The way that the JOY art market works is that I’ll sell a JOY, and if somebody is willing to pay more for it, they can always buy it. So nobody actually can own anything. They can only own it temporarily. It’s different from other collectibles on the Blockchain because most collectibles can be owned and kept in your wallet forever. The reason I kind of moved in the opposite direction is because my personal belief is that you cannot own anything in reality. You can own land but the government can take that from you or you can die!

I am exploring both, the virtual side - more so what I’m heavily into right now - and then I am looking to merge it into reality. So definitely some of the stuff from JOYWORLD will cross over into reality. But I can’t quite discuss ‘how’ (laughs). For now that’s all a secret still!

Have you implemented VR into your professional workflow?

Definitely. I’ve done a bit of commercial work also and pretty much everything I do is done in Medium.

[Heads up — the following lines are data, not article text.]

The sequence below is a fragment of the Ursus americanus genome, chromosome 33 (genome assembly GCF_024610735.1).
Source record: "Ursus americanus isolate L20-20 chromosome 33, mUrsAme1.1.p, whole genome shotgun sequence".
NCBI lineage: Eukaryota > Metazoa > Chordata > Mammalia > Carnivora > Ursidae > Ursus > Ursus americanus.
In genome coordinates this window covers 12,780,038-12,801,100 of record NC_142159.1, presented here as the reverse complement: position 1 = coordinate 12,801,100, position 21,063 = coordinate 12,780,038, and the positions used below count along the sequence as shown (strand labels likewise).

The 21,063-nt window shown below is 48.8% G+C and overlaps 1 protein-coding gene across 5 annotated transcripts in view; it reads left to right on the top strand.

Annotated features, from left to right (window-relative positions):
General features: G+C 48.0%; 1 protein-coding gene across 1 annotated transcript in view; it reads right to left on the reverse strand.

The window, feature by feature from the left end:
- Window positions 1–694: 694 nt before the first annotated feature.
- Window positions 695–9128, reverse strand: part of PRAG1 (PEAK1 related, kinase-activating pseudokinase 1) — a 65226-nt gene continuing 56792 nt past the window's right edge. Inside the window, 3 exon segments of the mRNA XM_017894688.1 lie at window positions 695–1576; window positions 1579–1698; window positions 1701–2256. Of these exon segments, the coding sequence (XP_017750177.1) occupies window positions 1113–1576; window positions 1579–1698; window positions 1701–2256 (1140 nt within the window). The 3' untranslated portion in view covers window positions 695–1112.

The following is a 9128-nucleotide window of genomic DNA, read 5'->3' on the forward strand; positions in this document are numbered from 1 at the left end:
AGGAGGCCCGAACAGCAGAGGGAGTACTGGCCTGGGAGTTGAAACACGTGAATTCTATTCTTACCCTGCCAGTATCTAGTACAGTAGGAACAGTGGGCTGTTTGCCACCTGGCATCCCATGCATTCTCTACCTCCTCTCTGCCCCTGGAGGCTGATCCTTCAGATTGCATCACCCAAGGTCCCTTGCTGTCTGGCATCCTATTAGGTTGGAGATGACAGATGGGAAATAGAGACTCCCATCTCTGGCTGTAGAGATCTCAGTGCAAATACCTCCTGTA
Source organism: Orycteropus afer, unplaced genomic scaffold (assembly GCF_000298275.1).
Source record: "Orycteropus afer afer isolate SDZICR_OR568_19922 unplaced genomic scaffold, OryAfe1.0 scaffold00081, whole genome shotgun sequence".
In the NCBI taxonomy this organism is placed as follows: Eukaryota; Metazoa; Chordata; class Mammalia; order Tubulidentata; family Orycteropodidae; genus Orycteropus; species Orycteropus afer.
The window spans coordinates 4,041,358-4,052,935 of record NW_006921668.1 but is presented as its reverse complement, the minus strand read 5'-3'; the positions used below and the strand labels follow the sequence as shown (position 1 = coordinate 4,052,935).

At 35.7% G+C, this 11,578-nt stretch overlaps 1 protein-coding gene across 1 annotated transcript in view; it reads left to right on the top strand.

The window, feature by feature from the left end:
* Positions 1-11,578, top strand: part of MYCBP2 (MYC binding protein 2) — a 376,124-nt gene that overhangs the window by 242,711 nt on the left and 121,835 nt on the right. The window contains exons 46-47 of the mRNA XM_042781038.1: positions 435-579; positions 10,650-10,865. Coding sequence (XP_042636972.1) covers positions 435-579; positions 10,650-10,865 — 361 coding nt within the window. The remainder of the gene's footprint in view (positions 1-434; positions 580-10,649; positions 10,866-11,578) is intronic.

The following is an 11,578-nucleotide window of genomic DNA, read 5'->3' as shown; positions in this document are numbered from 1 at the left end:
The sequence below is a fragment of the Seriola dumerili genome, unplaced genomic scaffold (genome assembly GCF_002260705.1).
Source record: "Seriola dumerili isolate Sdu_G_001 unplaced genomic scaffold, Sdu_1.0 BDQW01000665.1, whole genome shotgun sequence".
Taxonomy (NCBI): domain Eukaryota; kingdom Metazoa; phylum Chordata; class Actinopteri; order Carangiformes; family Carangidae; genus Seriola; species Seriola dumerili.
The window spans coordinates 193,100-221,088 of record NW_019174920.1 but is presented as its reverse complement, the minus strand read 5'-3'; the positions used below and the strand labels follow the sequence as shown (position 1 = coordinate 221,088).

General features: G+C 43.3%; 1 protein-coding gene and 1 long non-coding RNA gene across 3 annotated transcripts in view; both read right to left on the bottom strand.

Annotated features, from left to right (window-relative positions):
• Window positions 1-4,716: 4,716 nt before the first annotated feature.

Are you currently working on projects you can talk about?

I’m working on JOYWORLD and on an Augmented Reality project with a friend, but I’m not sure if they’re ready to talk about that

Tips for artists starting out in VR?

Do it! Do it! It’s incredible. It’s just the way. Everything will be in VR in the future. It’s inevitable. These tools are getting so good and I have seen how for other artists too workflows are speeding up with these tools. You might as well jump in now if you’re an artist! Better jump in now instead of waiting around for it to be the norm.

Where can we learn more about you?

You can go to - that’s my website.

This interview is part of the MOR Artist Spotlight series, which features creators using VR as an artistic tool or medium of expression. You can also view a spatial version  of this interview in the Museum of Other Realities.

November 22, 2019